Don, re “The initial organization of formal documentation for delivery via multiple channels (of which the Web is but one) requires a manifest to drive the build process”

      No, it doesn’t. It can be driven by metadata attached to individual objects. This is, in fact, the way most large data sets are assembled and managed. We have to get past the idea that we need a manifest, and rid ourselves of the horrendous content management overhead that goes with it. Until then, we are just doing variations on a theme by FrameMaker.

      Reply
  4. Mark Baker

    Tom, I believe that faceted navigation works best not simply when the reader can recognize the facets, but when the reader has already organized their thoughts into facets before they even get to the site. That would be the case with autocatch,com, for instance, where a typical car shopper will already have a checklist of features in mind before they even reach the site. The site succeeds by allowing the user to enter the facets they already have in mind.

    The list of facets you use for your content may be recognizable (though I bet you overestimate how recognizable they are — the curse of knowledge bites us all). But even if I, as a visitor, am capable of recognizing them, I still have to ask, which of these facets apply to my question. That’s work I have to do. Meanwhile, the search box is right there, inviting me to skip the work and just type in what is already in my mind. Nielsen’s research seems to indicate that that is the choice most people make.

    And there is another problem with faceted search — the user may not trust it. In the case of autocatch.com, the user inherently trusts that there are real cars at the end of their search, and that they have the characteristics described by the facets. No person with any experience of documentation would have an innate confidence that the information they need is going to be equally well classified. We have all had the experience of finding information placed in places that make no sense to us.

    I don’t use faceted information searches because I have no confidence that the underlying information has been correctly grouped and categorized. All my experience tells me it probably won’t be. Search, on the other hand, should turn it up if it is in there, and it is a lot less work than pogoing though the categories in search of some misplaced gem of information.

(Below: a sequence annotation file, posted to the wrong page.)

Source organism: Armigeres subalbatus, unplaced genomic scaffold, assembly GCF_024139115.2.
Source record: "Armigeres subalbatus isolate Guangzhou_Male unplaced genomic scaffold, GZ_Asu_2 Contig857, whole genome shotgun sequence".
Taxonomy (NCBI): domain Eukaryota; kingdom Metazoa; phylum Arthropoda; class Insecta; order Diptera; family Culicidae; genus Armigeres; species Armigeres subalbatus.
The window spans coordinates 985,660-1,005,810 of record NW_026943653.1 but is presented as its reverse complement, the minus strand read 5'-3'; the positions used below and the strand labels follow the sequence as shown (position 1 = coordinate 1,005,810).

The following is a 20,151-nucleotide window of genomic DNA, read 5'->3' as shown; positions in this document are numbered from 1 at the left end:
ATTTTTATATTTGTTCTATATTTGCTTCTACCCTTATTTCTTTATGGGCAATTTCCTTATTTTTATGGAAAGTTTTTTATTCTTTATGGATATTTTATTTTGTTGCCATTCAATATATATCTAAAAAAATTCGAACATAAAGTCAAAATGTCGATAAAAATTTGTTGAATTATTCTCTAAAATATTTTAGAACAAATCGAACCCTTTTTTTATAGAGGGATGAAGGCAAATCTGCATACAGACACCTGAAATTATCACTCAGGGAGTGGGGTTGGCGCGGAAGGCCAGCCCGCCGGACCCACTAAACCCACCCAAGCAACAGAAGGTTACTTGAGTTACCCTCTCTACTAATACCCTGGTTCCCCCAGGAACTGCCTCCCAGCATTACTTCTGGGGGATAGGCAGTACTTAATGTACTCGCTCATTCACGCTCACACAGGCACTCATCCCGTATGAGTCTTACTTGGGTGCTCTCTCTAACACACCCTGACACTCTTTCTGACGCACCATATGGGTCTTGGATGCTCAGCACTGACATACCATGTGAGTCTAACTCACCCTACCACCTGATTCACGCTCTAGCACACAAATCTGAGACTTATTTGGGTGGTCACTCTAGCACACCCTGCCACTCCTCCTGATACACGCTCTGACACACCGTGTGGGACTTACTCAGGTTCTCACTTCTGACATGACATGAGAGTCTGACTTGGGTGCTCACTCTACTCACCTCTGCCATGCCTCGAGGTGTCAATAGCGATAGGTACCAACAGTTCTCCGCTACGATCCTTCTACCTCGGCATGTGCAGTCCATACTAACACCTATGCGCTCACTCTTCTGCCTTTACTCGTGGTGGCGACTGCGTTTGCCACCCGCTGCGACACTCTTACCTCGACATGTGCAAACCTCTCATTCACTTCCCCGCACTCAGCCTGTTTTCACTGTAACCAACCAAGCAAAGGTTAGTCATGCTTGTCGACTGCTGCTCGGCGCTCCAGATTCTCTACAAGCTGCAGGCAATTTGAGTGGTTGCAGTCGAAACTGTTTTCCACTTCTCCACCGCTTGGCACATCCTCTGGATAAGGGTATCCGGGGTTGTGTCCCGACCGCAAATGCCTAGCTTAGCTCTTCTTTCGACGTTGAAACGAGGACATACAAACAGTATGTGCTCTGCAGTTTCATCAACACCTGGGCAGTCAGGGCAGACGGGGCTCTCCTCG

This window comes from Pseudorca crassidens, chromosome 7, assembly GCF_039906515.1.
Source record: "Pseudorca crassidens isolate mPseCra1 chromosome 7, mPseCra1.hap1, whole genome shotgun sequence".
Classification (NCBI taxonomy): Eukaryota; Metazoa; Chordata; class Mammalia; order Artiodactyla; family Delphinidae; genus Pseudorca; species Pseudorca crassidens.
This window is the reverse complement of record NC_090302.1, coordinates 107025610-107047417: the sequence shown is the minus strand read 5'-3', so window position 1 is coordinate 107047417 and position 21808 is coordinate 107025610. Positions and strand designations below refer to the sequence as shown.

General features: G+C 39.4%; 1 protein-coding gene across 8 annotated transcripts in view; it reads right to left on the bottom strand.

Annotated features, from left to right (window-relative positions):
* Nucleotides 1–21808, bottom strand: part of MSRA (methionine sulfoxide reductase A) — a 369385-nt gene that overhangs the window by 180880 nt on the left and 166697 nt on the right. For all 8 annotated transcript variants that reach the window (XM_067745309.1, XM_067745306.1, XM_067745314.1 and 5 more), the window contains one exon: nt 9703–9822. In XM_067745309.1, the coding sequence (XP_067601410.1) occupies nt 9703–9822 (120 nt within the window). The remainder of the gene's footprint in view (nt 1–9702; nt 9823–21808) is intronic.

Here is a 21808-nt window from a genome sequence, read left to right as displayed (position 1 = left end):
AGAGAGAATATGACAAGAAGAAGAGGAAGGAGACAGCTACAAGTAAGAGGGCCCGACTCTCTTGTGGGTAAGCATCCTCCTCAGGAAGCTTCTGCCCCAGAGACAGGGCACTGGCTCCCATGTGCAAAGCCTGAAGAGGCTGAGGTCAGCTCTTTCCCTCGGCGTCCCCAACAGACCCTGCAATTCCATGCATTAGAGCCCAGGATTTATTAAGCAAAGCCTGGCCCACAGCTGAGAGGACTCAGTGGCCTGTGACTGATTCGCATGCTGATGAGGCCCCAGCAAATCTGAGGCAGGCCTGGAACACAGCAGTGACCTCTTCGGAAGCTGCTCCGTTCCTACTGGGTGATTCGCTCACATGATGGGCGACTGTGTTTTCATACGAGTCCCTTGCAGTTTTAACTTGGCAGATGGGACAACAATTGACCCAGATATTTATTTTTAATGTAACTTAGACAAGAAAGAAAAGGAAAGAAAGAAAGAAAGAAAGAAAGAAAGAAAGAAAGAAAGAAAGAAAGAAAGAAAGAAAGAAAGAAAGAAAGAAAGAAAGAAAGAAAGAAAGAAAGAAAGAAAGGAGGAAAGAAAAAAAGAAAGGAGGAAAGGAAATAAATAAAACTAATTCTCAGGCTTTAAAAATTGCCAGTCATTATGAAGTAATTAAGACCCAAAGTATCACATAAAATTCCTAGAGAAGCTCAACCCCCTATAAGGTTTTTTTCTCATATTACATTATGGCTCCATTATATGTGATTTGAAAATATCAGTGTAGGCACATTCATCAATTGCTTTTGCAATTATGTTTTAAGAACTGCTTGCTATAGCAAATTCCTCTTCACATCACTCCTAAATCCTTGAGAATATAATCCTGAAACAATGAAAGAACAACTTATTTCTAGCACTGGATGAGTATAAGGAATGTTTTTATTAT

There is not much you can do about this general prejudice, but if you actually want to make sure your content is correctly classified, and that each piece of content does the whole job it is supposed to do, you are going to have to implement a pretty strict structured writing system — something you have in the past referred to as a straitjacket for the writer. But there is no way to get that level of consistency of classification and completeness of content across a broad information set without those kinds of constraints. (My work helping people move to structured writing has shown that writers grossly overestimate how consistent and complete their work is until they see structure actually applied to it.)

    On the other hand, if you do impose that kind of structure, you will go a very long way towards solving both bottom up findability and top down findabilty. Autocatch, for instance, does not have someone inserting car listing into categories. The whole faceted search mechanism is driven of the metadata in individual car listing records. It is a top-down mechanism, but it is built entirely from the bottom up, and is entirely plug and play.

    In other words, fix the bottom up issues, and you get top down navigation thrown in for free.

    Reply
    1. Tom Johnson

      Mark, thanks for commenting. I think we agree more than it appears here. When you use faceted search (say on Linkedin.com), you don’t start out by selecting facets first. You start out with a freeform search. (Advanced search, on the other hand, would require users to pre-select filters to determine the results.) So you begin at the same starting point: search.

      If the results contain your answer, great. You’re all set without selecting any facets. But if you look at the search results and don’t see what you want, you could reformulate your search query by typing a new keyword combination, or you could reformulate your search query by selecting facets to automate the query you already made in a more advanced way. All a facet does is insert some advanced queries into the search. Since users are poor at restrategizing their queries in advanced ways, the facets are like little search input helpers.

      For example, users looking for “rewards and API but not widgets” might be able to construct something like “rewards AND API” NOT widgets but nobody does this because some search engines accept operators and some don’t. You never really know. If the search ignores “not,” you end up with widgets in your results. Other search engines use + and -.

      However, if users can apply this advanced searching logic via the facets, then all the better in creating more intelligent searches. And much unlike advanced searches, users can adjust the query on the fly rather than retyping the query each time. In sum, the facets are like search query helpers.